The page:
nep-geo New Economics Papers
on Economic Geography
Issue of 2006‒12‒16
nine papers chosen by
Vassilis Monastiriotis
London School of Economics

  1. Regional development: contribution of evolutionary biology By Lucie Vaskova
  2. A quantitative assessment of the role of agglomeration economies in the spatial concentration of U.S. employment By Satyajit Chatterjee
  3. Urban structure and growth By Esteban Rossi-Hansberg; Mark L. J. Wright
  4. Applications of Evolutionary Eceonomic Geography By Ron A. Boschma; Koen Frenken
  5. Knowledge and the diversity of innovation systems: a comparative analysis of European regions By Christophe CARRINCAZEAUX (E3I-IFReDE-GRES); Frédéric GASCHET (IERSO-IFReDE-GRES)
  6. Foreign direct investment and economic growth: Empirical evidence from Russian regions By Ledyaeva , Svetlana; Linden, Mikael
  7. Bridging the Gap between Growth Theory and the New Economic Geography : The Spatial Ramsey Model By Raouf, BOUCEKKINE; Carmen, CAMACHO; Benteng, ZOU
  8. Is the Regional Perspective Useful? : Rural and Urban Quality of Life ; an Assessment By Annette Spellerberg; Denis Huschka; Roland Habich
  9. Prospective analysis: residential choice and territorial attractiveness By Marie-Martine GERVAIS-AGUER (IERSO-IFReDE-GRES)

  1. By: Lucie Vaskova (LET - Laboratoire d'économie des transports - [CNRS : UMR5593] - [Université Lumière - Lyon II] - [Ecole Nationale des Travaux Publics de l'Etat])
    Abstract: This paper tries to set out a potential of application of some evolutionary biology concepts to the issue of regional development. The objective is to show that employment of these concepts or at least inspiration by them may enrich some theories of regional development and enhance the explanatory framework of regional evolution.<br />First, the views of institutional economics and geography on evolutionary biology contribution are summarised, then some evolutionary concepts are applied to the path dependence concept e. g., in effort to find a possible way of classification of this phenomenon. However, we discuss some other evolutionary concepts, as coevolution, adaptation, preadaption, general approach to comprehension of evolution, etc. in connexion with some chosen theories and problems of regional development.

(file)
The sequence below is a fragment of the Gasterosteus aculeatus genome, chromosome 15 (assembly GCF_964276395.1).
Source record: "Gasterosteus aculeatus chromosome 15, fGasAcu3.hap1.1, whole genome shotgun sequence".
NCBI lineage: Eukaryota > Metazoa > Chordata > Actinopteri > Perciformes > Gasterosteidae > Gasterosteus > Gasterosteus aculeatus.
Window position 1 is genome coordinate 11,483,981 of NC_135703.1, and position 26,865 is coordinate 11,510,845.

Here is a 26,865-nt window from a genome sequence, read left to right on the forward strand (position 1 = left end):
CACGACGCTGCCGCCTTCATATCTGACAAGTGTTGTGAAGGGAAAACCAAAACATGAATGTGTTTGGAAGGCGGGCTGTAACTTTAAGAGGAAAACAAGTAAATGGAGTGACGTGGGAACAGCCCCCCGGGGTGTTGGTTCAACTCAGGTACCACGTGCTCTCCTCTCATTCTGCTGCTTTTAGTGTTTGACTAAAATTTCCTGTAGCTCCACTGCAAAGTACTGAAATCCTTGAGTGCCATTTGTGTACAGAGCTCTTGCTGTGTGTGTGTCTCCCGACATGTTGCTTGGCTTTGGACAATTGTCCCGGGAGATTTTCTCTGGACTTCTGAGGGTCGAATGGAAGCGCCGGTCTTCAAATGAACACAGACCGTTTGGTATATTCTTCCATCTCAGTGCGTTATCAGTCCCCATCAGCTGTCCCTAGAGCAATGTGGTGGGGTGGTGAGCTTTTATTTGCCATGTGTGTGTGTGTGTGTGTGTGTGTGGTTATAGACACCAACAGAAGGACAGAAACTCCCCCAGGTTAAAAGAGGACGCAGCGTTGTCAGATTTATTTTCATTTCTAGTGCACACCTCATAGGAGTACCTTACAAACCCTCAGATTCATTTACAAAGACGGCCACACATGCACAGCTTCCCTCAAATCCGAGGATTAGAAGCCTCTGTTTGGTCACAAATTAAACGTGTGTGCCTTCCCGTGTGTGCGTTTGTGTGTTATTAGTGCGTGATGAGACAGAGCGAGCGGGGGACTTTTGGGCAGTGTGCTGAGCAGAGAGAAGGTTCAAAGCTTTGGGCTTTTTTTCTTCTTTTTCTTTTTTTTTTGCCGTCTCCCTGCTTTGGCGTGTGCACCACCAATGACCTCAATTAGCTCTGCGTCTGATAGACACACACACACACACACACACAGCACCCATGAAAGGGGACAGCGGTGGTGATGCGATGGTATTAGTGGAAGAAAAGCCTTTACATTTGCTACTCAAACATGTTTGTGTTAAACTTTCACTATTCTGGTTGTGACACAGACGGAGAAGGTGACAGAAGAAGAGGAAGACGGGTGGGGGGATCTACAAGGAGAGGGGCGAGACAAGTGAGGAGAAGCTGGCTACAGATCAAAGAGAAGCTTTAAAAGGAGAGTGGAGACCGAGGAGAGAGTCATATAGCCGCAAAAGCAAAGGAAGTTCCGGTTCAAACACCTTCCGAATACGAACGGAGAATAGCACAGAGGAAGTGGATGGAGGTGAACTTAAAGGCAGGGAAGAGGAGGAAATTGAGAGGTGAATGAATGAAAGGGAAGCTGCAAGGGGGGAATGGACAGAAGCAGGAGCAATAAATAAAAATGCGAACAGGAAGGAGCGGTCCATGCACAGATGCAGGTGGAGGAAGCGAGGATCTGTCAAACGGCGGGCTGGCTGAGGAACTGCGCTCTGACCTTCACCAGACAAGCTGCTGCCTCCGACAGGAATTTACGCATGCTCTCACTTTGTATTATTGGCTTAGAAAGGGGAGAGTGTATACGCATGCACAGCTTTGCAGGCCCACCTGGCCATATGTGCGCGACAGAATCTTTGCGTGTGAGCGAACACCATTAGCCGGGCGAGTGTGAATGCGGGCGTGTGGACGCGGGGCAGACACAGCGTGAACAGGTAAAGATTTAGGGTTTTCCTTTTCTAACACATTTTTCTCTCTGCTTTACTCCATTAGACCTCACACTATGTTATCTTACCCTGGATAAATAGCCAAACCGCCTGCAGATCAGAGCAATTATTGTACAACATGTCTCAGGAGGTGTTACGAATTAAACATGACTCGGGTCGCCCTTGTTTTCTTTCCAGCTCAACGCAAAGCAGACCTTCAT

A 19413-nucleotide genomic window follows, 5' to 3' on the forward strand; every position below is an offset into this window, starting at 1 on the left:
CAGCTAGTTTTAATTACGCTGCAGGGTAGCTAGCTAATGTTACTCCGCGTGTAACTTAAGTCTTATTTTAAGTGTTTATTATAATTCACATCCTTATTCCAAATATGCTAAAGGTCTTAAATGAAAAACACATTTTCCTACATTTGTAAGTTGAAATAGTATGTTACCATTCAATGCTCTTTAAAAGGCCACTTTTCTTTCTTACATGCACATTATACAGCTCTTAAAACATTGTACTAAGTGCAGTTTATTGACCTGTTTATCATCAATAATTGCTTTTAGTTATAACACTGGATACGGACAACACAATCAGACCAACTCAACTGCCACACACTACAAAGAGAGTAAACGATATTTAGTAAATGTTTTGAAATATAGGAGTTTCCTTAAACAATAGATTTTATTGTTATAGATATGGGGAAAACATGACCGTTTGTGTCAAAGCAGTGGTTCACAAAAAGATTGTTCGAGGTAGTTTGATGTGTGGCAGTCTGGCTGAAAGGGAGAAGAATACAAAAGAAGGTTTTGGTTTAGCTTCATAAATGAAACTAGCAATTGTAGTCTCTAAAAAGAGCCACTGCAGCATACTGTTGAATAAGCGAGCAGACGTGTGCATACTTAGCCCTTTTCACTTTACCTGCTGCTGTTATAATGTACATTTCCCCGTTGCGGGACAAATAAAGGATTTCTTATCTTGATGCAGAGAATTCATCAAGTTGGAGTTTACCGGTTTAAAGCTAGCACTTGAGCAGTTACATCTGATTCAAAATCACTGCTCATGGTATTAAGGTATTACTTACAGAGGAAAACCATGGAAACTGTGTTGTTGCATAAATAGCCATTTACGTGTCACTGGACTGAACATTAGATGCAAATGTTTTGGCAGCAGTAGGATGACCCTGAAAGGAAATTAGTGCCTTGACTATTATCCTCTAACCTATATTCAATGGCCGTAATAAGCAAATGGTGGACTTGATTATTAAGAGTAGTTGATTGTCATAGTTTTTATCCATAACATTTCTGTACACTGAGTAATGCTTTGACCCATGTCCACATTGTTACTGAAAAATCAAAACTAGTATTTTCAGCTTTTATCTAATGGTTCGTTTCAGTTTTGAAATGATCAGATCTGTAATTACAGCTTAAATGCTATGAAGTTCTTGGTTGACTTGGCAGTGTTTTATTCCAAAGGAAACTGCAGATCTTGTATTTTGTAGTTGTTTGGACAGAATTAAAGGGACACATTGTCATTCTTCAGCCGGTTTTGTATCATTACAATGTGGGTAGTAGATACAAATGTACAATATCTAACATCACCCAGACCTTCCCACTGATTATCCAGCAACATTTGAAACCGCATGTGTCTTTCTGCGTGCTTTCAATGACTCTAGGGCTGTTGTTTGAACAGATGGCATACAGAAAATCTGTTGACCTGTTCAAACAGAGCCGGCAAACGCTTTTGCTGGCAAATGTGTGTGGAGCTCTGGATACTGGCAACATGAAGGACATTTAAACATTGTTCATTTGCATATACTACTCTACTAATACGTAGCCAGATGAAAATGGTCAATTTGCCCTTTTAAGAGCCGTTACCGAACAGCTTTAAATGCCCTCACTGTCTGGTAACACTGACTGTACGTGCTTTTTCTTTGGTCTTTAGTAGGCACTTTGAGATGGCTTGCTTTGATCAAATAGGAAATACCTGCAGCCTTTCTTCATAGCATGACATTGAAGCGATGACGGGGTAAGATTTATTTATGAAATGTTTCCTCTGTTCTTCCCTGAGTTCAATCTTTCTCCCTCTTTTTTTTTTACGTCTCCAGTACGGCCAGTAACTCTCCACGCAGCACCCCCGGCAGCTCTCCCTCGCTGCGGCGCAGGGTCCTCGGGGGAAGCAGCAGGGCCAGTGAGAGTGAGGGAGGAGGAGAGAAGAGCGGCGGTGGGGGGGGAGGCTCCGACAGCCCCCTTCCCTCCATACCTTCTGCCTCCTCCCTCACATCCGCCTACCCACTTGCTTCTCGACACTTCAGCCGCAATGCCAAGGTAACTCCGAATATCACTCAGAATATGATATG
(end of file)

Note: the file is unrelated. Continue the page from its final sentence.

Keywords: Regional development ; evolutionary biology ; path dependence ; theories of regional development
    Date: 2006–12–05
  2. By: Satyajit Chatterjee
    Abstract: This paper seeks to quantify the contribution of agglomeration economies to the spatial concentration of U.S. employment. A spatial macroeconomic model with heterogeneous localities and agglomeration economies is developed and calibrated to U.S. data on the spatial distribution of employment. The model is used to answer the question: By how much would the spatial concentration of employment decline if agglomeration economies were counterfactually suppressed? For the most plausible calibration, the answer is about 48 percent. More generally, the general equilibrium contribution of agglomeration economies appears to be substantial, with empirically defensible calibrations yielding estimates between 40 and 60 percent.
    Keywords: Employment
    Date: 2006
  3. By: Esteban Rossi-Hansberg; Mark L. J. Wright